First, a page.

Soil experts from all over the country and some homegrown right here in Indiana descended on the Hoosier state over the last few months. They attended numerous field days and even the 2015 Farm Progress Show, spreading the word about soil health.
Here's part of the message they conveyed through these events.
Deep roots: Radishes put on deep roots with good diameter, says Barry Fisher of the Natural Resources Conservation Service. This radish root tapers off because the soil at the Farm Progress Show plot was compacted. It made it through the compacted soil, but tapered the diameter to do it.
Fuzzy is good! Barry Fisher points out mycorrhiza growing along the base of this cover crop plant that extends into the soil. They are very helpful in adding to soil health, he says. Not all cover crop plants produce them to this extent.
Note variety and size: Awide variety of cover crop plants were seeded in this demonstration mix. Note that where plants are thinner, each plant is bigger with more growth.
Quick growth: Barry Fisher shows how big leaves are on this plant. This plot had only ben seeded about five weeks. In fact some who seeded cover crops early where crops were destroyed by flooding were concerned they were too big, and considered burning them off this fall. Daniel Perkins of the Iroquois Watershed strongly advised against it.
Root search: Ray Weil from the University of Maryland spent three weeks in Indiana both teaching and learning about soil health. He studied how far roots went in this soil pit on Clint Arnholt's farm. Arnholt has seeded cover crops in this field for many years.
Soil changer: Ray Weil says cover corps over the past half dozen years and no-till for some 20 years are helping change this soil. He used different colors of golf tees to map out root patterns form cove4r crop roots from the past and from corn roots. He noted that a plow layer as still evident, even after years of no-till and cover crops.
Examine each crop: Ohio farmer Dave Brandt came from his farm in the center of the state to Roger Wenning's farm at Greensburg to show other farmers which cover crops he likes best and why. He often plants mixes of around a dozen cover crops.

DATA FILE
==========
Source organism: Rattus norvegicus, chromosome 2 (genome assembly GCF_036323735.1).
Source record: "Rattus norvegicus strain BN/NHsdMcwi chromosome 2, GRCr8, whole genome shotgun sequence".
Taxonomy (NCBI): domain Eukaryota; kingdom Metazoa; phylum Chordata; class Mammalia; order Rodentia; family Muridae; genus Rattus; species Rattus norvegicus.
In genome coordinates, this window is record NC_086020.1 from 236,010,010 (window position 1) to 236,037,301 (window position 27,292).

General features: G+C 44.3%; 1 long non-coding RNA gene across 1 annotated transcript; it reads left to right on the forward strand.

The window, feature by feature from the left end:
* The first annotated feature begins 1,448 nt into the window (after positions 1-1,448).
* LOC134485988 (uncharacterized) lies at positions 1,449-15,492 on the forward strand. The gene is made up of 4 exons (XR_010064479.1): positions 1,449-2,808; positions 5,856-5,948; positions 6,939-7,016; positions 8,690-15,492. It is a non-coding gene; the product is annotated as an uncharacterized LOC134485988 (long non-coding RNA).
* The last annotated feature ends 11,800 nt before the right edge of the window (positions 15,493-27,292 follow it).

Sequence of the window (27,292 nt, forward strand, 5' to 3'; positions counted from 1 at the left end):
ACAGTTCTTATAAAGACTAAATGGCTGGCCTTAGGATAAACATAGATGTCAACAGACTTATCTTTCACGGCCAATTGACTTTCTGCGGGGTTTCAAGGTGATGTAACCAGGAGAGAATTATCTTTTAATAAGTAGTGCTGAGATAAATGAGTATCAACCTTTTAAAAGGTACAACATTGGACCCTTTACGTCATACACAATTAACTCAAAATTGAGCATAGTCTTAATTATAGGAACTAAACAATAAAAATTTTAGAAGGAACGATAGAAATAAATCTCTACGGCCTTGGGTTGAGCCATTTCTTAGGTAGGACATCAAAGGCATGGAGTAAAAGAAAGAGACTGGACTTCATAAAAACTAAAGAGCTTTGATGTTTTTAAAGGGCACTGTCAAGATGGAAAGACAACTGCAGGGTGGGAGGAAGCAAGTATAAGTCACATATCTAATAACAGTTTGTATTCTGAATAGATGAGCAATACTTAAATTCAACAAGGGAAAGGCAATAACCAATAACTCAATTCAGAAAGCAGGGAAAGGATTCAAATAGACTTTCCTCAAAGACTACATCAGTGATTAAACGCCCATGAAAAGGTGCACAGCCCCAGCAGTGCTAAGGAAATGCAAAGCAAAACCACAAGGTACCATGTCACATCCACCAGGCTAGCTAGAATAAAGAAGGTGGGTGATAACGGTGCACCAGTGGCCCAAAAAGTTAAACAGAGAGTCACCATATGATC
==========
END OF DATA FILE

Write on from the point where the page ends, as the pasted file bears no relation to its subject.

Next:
Try other covers: Farmers like Roger Wenning who have been in cover crops for a while try other types of crops that might add something to the mix. Some are better at nitrogen scavenging, others at producing N, and still others at rooting deep into the soil. Sun hemp was one of the cover crops Wenning demonstrated during his field day this year.
Twist on older mix: Dairy farmers and beef producers who wanted quick growth have used various types of sudangrass for years. It's offers quick growth, but can get tall if planted too early. This plot on Roger Wenning';s farm also included cow peas.
Soil crumbles! Note the loose structure of this soil from one of Wenni9ng's cover crop plots. He has grown cover crops of various types on this plot for years. This particular plant helps loosen the soil.
Buckwheat as a cover crop: This mix on roger Wenning's farm included buckwheat as a cover crop. Wenning experiments on his own, and also put out some mixes that Brandt uses for others to see. Wenning more typically uses three to five cover cops when seeding entire fields.
Root check: Barry Fisher shows roots of buckwheat plants to farmers visiting Roger Wenning's field day to learn about cover crops. Most left knowing that you need to pick cover crop types depending upon what you are trying to accomplish for soil health.